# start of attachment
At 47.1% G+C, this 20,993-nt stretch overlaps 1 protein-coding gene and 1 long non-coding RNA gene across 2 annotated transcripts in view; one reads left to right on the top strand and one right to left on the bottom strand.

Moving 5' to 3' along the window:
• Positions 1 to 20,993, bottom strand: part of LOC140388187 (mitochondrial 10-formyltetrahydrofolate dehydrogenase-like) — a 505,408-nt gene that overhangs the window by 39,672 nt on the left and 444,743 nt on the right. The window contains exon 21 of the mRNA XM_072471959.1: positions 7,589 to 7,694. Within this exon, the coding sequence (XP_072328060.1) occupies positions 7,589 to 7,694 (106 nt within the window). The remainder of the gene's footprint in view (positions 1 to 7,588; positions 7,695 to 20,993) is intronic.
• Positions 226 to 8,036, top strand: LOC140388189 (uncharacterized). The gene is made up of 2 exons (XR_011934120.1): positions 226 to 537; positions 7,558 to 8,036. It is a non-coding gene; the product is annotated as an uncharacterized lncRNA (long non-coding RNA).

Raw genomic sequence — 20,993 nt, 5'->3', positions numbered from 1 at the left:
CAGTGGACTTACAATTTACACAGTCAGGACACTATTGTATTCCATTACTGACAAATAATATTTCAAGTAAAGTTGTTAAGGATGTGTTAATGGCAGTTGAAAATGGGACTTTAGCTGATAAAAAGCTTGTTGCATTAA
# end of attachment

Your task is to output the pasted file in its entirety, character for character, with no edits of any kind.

At 47.1% G+C, this 20,993-nt stretch overlaps 1 protein-coding gene and 1 long non-coding RNA gene across 2 annotated transcripts in view; one reads left to right on the top strand and one right to left on the bottom strand.

Moving 5' to 3' along the window:
• Positions 1 to 20,993, bottom strand: part of LOC140388187 (mitochondrial 10-formyltetrahydrofolate dehydrogenase-like) — a 505,408-nt gene that overhangs the window by 39,672 nt on the left and 444,743 nt on the right. The window contains exon 21 of the mRNA XM_072471959.1: positions 7,589 to 7,694. Within this exon, the coding sequence (XP_072328060.1) occupies positions 7,589 to 7,694 (106 nt within the window). The remainder of the gene's footprint in view (positions 1 to 7,588; positions 7,695 to 20,993) is intronic.
• Positions 226 to 8,036, top strand: LOC140388189 (uncharacterized). The gene is made up of 2 exons (XR_011934120.1): positions 226 to 537; positions 7,558 to 8,036. It is a non-coding gene; the product is annotated as an uncharacterized lncRNA (long non-coding RNA).

Raw genomic sequence — 20,993 nt, 5'->3', positions numbered from 1 at the left:
CAGTGGACTTACAATTTACACAGTCAGGACACTATTGTATTCCATTACTGACAAATAATATTTCAAGTAAAGTTGTTAAGGATGTGTTAATGGCAGTTGAAAATGGGACTTTAGCTGATAAAAAGCTTGTTGCATTAA